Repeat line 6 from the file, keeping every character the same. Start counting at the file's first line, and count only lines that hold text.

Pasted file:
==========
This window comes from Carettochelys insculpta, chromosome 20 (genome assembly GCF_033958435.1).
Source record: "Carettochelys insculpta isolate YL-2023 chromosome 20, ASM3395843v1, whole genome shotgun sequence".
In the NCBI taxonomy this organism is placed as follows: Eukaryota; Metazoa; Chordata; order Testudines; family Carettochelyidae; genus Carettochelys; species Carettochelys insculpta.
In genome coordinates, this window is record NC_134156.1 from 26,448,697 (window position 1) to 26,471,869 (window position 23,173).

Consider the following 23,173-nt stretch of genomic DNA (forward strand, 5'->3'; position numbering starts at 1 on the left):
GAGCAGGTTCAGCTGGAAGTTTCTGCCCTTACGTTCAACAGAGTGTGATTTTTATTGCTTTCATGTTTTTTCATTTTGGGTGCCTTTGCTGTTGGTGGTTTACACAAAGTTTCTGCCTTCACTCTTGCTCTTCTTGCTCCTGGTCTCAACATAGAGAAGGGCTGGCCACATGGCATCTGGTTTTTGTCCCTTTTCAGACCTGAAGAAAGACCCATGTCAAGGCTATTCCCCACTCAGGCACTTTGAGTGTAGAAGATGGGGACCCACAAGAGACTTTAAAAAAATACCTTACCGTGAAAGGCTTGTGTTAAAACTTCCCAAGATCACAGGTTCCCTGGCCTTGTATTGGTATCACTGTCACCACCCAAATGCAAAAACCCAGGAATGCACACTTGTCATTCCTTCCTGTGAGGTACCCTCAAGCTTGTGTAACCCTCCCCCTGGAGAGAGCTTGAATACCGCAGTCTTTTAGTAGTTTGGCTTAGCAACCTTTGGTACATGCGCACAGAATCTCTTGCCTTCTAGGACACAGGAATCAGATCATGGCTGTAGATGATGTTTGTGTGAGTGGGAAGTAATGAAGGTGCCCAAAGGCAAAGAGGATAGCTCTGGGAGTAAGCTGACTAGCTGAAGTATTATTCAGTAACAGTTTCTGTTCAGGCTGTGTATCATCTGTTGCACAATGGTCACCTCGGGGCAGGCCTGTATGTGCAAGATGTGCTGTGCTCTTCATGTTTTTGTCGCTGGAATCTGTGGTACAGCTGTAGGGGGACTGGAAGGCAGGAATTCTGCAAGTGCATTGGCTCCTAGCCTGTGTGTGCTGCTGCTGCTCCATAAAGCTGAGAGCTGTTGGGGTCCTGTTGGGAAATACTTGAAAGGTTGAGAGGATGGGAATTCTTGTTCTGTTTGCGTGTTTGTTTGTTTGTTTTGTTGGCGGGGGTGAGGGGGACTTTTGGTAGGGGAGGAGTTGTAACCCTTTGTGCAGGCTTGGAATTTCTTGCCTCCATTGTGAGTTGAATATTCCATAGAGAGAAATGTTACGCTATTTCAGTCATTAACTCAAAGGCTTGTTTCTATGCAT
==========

GAGCAGGTTCAGCTGGAAGTTTCTGCCCTTACGTTCAACAGAGTGTGATTTTTATTGCTTTCATGTTTTTTCATTTTGGGTGCCTTTGCTGTTGGTGGTTTACACAAAGTTTCTGCCTTCACTCTTGCTCTTCTTGCTCCTGGTCTCAACATAGAGAAGGGCTGGCCACATGGCATCTGGTTTTTGTCCCTTTTCAGACCTGAAGAAAGACCCATGTCAAGGCTATTCCCCACTCAGGCACTTTGAGTGTAGAAGATGGGGACCCACAAGAGACTTTAAAAAAATACCTTACCGTGAAAGGCTTGTGTTAAAACTTCCCAAGATCACAGGTTCCCTGGCCTTGTATTGGTATCACTGTCACCACCCAAATGCAAAAACCCAGGAATGCACACTTGTCATTCCTTCCTGTGAGGTACCCTCAAGCTTGTGTAACCCTCCCCCTGGAGAGAGCTTGAATACCGCAGTCTTTTAGTAGTTTGGCTTAGCAACCTTTGGTACATGCGCACAGAATCTCTTGCCTTCTAGGACACAGGAATCAGATCATGGCTGTAGATGATGTTTGTGTGAGTGGGAAGTAATGAAGGTGCCCAAAGGCAAAGAGGATAGCTCTGGGAGTAAGCTGACTAGCTGAAGTATTATTCAGTAACAGTTTCTGTTCAGGCTGTGTATCATCTGTTGCACAATGGTCACCTCGGGGCAGGCCTGTATGTGCAAGATGTGCTGTGCTCTTCATGTTTTTGTCGCTGGAATCTGTGGTACAGCTGTAGGGGGACTGGAAGGCAGGAATTCTGCAAGTGCATTGGCTCCTAGCCTGTGTGTGCTGCTGCTGCTCCATAAAGCTGAGAGCTGTTGGGGTCCTGTTGGGAAATACTTGAAAGGTTGAGAGGATGGGAATTCTTGTTCTGTTTGCGTGTTTGTTTGTTTGTTTTGTTGGCGGGGGTGAGGGGGACTTTTGGTAGGGGAGGAGTTGTAACCCTTTGTGCAGGCTTGGAATTTCTTGCCTCCATTGTGAGTTGAATATTCCATAGAGAGAAATGTTACGCTATTTCAGTCATTAACTCAAAGGCTTGTTTCTATGCAT